This is the first time we are actually quite grateful the government has been remiss in its duty of providing textbooks for every public school student. If it had done its job well, millions of children will grow up believing the Chinese people are fond of opium or that we have a coconut-shaped planet.
Indeed we have entered the Information Age where knowledge takes precedence over possession of other forms of capital. In a lifetime, a person can absorb tons of data that reading an error-filled textbook today can easily be corrected in the future.
But this is wishful thinking for a country where functional literacy is low, drop-out rate in schools is high and access to computers is limited mainly in urban areas.
For those of us who went to public schools, a textbook is the single most important learning tool inside the classroom. Teachers have to be very convincing if he/she wants the children to believe in his/her lecture that is contrary to what is written in the textbook.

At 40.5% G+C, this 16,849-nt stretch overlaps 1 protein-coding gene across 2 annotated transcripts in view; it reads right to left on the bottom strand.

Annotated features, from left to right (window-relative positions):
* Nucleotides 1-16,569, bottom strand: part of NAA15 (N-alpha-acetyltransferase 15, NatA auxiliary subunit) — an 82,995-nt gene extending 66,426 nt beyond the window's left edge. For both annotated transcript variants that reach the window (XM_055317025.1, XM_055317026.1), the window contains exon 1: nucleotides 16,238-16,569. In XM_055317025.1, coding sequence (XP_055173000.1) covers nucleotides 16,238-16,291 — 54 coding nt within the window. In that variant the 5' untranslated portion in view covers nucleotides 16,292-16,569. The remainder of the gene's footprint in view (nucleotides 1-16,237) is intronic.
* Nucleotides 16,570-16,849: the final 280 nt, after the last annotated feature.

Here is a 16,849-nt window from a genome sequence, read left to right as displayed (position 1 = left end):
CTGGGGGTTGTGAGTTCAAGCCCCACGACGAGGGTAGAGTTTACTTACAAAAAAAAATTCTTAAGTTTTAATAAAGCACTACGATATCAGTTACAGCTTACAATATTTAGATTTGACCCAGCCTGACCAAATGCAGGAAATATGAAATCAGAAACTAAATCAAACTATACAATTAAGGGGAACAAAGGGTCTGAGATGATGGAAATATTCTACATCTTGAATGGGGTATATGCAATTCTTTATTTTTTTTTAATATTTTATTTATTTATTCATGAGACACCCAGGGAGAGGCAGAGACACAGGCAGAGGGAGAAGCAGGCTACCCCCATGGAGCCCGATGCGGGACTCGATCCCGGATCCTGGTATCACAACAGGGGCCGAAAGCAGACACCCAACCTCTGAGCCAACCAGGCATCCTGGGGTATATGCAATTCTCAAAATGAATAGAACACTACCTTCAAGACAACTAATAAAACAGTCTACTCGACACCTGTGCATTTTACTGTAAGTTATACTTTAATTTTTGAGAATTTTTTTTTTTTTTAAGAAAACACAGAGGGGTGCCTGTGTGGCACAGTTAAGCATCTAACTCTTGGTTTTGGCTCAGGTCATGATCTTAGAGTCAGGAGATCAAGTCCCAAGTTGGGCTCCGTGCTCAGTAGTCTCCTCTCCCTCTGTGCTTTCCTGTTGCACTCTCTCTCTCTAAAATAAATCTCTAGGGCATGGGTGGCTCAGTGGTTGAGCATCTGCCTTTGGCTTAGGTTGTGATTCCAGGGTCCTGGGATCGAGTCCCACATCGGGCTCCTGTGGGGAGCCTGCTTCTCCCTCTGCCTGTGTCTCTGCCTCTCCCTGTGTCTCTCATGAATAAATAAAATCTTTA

Radio and television are for entertainment, computers are for games and internet, but the textbook is a sacred material for children. Its role is to dispense relevant information about our world. It is highly valued that students share their textbooks with their younger friends, relatives and neighbors.
Very few or no student will ever question the accuracy of the contents of school textbooks. The questioning will start in college. Too late for those who dropped out of school and pity the children who inherited the books.
Reviewing all learning materials in schools is the least the Department of Education can do. It should also punish textbook reviewers, force the publisher to reprint amended copies and overhaul its screening process for future learning resources. We propose that DepEd request scholars from reputable universities to write elementary and high school textbooks.
The textbook fiasco partly answers the question why many of our students are poor in math and science.
Before we label our students as unfit for high school instruction, can we at least guarantee that they are provided with accurate learning materials?